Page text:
by Cristina Galvin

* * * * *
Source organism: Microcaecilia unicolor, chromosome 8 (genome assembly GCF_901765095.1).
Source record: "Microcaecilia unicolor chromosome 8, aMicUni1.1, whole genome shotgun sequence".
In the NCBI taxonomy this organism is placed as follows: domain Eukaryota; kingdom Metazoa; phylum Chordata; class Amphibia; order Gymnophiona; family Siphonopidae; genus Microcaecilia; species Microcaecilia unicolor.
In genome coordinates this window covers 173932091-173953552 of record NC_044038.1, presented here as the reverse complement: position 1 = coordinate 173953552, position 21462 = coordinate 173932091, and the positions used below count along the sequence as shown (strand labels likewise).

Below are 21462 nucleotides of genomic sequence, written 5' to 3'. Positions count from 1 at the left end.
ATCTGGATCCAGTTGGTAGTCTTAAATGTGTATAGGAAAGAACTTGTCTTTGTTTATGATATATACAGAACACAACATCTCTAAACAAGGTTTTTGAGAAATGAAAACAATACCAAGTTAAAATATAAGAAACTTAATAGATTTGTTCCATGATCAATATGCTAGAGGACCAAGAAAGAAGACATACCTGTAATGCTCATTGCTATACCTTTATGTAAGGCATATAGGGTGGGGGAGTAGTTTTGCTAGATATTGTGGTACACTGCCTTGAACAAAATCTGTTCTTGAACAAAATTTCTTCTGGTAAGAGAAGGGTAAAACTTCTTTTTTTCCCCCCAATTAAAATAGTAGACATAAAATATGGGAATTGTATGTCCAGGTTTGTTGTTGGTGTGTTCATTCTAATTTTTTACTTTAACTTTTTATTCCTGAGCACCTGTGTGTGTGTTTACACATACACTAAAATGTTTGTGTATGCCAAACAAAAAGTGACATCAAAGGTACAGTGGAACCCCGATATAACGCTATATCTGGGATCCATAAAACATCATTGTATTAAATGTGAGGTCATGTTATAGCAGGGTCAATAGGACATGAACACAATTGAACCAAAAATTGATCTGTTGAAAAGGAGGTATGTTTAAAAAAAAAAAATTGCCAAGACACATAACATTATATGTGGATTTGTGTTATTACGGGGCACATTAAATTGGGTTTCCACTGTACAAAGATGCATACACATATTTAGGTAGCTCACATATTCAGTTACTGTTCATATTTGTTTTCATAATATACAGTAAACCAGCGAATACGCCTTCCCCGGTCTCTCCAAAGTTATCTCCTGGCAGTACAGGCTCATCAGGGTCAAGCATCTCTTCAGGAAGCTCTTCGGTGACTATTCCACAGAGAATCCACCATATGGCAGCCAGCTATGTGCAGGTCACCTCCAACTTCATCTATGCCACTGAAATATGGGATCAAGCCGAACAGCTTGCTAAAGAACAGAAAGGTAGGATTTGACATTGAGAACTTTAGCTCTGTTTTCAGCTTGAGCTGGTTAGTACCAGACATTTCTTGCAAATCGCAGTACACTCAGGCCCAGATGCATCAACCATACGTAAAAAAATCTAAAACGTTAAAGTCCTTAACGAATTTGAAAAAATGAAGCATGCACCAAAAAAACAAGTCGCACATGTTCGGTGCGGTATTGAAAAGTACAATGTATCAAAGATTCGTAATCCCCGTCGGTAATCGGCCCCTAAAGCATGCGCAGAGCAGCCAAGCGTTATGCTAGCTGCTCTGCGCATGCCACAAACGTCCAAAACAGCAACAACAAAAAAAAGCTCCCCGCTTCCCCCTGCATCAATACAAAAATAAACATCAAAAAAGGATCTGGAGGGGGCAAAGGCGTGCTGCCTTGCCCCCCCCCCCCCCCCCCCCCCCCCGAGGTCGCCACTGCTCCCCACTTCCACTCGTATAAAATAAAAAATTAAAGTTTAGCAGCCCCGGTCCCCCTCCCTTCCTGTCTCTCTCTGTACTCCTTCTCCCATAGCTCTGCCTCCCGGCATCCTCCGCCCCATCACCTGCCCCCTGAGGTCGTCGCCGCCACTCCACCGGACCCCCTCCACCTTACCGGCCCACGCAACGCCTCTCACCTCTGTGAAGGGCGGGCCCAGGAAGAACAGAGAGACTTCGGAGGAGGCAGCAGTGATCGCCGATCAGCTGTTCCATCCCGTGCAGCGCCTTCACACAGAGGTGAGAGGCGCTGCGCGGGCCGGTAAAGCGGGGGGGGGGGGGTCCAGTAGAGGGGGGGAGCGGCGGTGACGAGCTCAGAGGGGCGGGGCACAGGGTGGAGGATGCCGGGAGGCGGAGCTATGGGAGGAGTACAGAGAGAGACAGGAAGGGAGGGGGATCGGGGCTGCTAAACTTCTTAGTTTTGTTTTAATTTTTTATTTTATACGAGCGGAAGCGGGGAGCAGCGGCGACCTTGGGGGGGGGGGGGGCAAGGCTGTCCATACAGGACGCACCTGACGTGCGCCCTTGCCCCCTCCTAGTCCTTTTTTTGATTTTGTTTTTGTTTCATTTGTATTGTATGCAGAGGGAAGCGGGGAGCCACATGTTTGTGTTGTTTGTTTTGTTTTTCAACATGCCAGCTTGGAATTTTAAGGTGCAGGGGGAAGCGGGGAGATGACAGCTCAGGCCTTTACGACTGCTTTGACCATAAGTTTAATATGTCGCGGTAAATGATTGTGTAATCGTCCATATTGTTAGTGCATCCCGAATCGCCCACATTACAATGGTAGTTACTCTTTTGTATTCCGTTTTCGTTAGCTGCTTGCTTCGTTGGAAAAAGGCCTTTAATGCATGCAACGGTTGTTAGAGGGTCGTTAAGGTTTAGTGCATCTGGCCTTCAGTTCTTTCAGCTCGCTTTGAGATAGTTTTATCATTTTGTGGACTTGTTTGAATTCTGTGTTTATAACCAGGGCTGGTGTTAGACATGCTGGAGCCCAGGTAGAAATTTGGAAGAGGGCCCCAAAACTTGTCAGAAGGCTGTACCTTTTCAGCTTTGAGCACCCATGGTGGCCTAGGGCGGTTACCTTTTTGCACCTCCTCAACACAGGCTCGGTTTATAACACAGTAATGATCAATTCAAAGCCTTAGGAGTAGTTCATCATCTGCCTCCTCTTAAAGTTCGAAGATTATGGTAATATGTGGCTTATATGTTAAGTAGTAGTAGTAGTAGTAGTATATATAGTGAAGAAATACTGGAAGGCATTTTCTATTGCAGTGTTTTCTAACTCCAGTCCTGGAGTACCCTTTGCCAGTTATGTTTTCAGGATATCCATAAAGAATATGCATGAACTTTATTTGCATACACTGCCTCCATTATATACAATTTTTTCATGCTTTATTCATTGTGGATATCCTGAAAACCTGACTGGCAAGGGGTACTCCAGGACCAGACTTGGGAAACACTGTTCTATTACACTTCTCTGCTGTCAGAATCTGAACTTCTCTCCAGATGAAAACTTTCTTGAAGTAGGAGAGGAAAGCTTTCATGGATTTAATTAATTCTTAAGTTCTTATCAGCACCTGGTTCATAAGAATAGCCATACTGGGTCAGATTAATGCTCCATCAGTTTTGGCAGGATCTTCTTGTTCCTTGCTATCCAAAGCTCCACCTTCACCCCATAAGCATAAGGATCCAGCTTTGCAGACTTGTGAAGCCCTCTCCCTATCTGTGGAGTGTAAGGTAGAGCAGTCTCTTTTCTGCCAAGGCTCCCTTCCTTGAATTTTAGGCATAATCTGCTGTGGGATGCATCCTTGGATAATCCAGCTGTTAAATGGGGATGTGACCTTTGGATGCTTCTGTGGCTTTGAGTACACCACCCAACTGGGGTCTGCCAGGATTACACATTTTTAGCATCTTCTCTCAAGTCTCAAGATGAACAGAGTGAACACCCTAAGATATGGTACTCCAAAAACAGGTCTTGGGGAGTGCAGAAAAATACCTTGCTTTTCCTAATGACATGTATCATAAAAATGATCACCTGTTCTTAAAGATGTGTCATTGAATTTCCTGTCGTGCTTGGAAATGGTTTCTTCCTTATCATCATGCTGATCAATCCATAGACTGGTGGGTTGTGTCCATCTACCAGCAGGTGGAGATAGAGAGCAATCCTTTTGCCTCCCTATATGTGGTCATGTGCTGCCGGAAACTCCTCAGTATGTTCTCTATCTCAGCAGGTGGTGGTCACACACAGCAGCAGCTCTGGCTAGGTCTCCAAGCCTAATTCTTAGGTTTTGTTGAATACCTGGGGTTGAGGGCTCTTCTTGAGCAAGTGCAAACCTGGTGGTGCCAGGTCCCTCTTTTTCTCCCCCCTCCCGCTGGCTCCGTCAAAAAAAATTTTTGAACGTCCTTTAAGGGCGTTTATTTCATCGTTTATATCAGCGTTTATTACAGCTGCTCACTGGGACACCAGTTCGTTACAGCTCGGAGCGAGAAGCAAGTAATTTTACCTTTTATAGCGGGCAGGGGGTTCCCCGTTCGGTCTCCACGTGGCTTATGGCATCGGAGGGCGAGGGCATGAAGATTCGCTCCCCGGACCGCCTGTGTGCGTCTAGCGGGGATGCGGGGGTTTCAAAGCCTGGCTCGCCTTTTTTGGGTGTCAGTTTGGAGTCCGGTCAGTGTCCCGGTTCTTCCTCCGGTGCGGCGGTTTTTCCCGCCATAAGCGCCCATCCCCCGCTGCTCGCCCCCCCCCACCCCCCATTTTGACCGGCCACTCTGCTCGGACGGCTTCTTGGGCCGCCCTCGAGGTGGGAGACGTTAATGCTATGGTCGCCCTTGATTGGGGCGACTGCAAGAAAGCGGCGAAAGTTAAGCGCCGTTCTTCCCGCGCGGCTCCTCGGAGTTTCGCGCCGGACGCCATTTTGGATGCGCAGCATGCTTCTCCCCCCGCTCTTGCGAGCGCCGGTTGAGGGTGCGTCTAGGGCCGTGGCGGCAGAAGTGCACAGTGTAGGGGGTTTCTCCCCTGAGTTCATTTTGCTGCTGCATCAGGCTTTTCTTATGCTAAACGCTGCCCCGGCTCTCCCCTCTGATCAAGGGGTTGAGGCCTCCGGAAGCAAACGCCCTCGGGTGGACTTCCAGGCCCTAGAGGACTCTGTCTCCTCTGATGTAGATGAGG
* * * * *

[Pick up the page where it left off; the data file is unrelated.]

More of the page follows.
I killed my mother first. With a hatchet to the head and put her in a Kileen bin bag. One of those big, wide black ones. Not that she was a large woman. Far from it. She was just another one of those frail, wizened old things with a back hunched by too much time and osteoporosis. I got a pliers then and pulled out all her teeth, one by one, cracked them with a hammer and sprinkled the powder like confetti dust on her like she was a bride. This act carried ritual significance. She had commented on my teeth. I had come over to fix the faulty connection in the fridge and through lips pursed and scarlet she said my teeth looked stained, said I really should give up the fags. Those were her very words: “You know, Frank,” she said. “You really should give up the fags.” I had come over to do a good deed and that’s the thanks I got. I really didn’t need the grief. You’d feel peeved too if your mother said the same to you. And as I sucked hard on my cigarette, stuffed her in and pulled tight the yellow drawstrings on the big, wide bin bag I thought, you’re a one to talk; those teeth, you know, I got from you and they were bloody well stained from the start.